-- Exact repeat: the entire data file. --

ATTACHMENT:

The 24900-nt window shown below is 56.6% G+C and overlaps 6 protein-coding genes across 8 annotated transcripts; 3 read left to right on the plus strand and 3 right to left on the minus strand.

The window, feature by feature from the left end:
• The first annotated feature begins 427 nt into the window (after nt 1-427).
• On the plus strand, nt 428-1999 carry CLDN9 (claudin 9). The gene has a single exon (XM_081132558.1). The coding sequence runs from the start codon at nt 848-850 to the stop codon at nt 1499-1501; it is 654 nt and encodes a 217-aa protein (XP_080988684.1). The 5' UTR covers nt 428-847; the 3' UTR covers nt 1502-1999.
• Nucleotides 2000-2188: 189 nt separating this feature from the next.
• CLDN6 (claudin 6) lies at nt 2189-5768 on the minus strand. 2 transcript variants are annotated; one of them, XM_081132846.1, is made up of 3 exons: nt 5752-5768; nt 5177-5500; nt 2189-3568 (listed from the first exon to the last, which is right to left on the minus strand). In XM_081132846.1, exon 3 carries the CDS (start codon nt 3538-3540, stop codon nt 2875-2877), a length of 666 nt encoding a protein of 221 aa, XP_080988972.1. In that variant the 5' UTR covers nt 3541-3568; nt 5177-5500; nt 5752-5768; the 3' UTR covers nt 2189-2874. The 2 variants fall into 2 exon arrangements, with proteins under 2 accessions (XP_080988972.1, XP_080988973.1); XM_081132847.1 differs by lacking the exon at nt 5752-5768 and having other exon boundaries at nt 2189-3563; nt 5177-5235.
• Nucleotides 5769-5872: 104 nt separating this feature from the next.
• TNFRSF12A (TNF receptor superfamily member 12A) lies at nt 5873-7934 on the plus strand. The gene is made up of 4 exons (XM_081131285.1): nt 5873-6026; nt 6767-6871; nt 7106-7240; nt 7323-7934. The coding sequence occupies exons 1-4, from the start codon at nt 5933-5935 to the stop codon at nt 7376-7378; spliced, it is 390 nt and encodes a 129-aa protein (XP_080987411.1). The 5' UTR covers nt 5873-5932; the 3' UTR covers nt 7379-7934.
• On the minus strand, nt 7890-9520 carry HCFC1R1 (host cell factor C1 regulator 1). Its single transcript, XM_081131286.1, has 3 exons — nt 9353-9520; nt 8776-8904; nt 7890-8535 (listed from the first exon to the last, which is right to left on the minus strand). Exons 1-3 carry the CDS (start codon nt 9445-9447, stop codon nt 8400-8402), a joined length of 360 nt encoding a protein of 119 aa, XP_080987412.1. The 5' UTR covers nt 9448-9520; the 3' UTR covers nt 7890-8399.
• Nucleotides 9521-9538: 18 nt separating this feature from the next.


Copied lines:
The 24900-nt window shown below is 56.6% G+C and overlaps 6 protein-coding genes across 8 annotated transcripts; 3 read left to right on the plus strand and 3 right to left on the minus strand.

The window, feature by feature from the left end:
• The first annotated feature begins 427 nt into the window (after nt 1-427).
• On the plus strand, nt 428-1999 carry CLDN9 (claudin 9). The gene has a single exon (XM_081132558.1). The coding sequence runs from the start codon at nt 848-850 to the stop codon at nt 1499-1501; it is 654 nt and encodes a 217-aa protein (XP_080988684.1). The 5' UTR covers nt 428-847; the 3' UTR covers nt 1502-1999.
• Nucleotides 2000-2188: 189 nt separating this feature from the next.
• CLDN6 (claudin 6) lies at nt 2189-5768 on the minus strand. 2 transcript variants are annotated; one of them, XM_081132846.1, is made up of 3 exons: nt 5752-5768; nt 5177-5500; nt 2189-3568 (listed from the first exon to the last, which is right to left on the minus strand). In XM_081132846.1, exon 3 carries the CDS (start codon nt 3538-3540, stop codon nt 2875-2877), a length of 666 nt encoding a protein of 221 aa, XP_080988972.1. In that variant the 5' UTR covers nt 3541-3568; nt 5177-5500; nt 5752-5768; the 3' UTR covers nt 2189-2874. The 2 variants fall into 2 exon arrangements, with proteins under 2 accessions (XP_080988972.1, XP_080988973.1); XM_081132847.1 differs by lacking the exon at nt 5752-5768 and having other exon boundaries at nt 2189-3563; nt 5177-5235.
• Nucleotides 5769-5872: 104 nt separating this feature from the next.
• TNFRSF12A (TNF receptor superfamily member 12A) lies at nt 5873-7934 on the plus strand. The gene is made up of 4 exons (XM_081131285.1): nt 5873-6026; nt 6767-6871; nt 7106-7240; nt 7323-7934. The coding sequence occupies exons 1-4, from the start codon at nt 5933-5935 to the stop codon at nt 7376-7378; spliced, it is 390 nt and encodes a 129-aa protein (XP_080987411.1). The 5' UTR covers nt 5873-5932; the 3' UTR covers nt 7379-7934.
• On the minus strand, nt 7890-9520 carry HCFC1R1 (host cell factor C1 regulator 1). Its single transcript, XM_081131286.1, has 3 exons — nt 9353-9520; nt 8776-8904; nt 7890-8535 (listed from the first exon to the last, which is right to left on the minus strand). Exons 1-3 carry the CDS (start codon nt 9445-9447, stop codon nt 8400-8402), a joined length of 360 nt encoding a protein of 119 aa, XP_080987412.1. The 5' UTR covers nt 9448-9520; the 3' UTR covers nt 7890-8399.
• Nucleotides 9521-9538: 18 nt separating this feature from the next.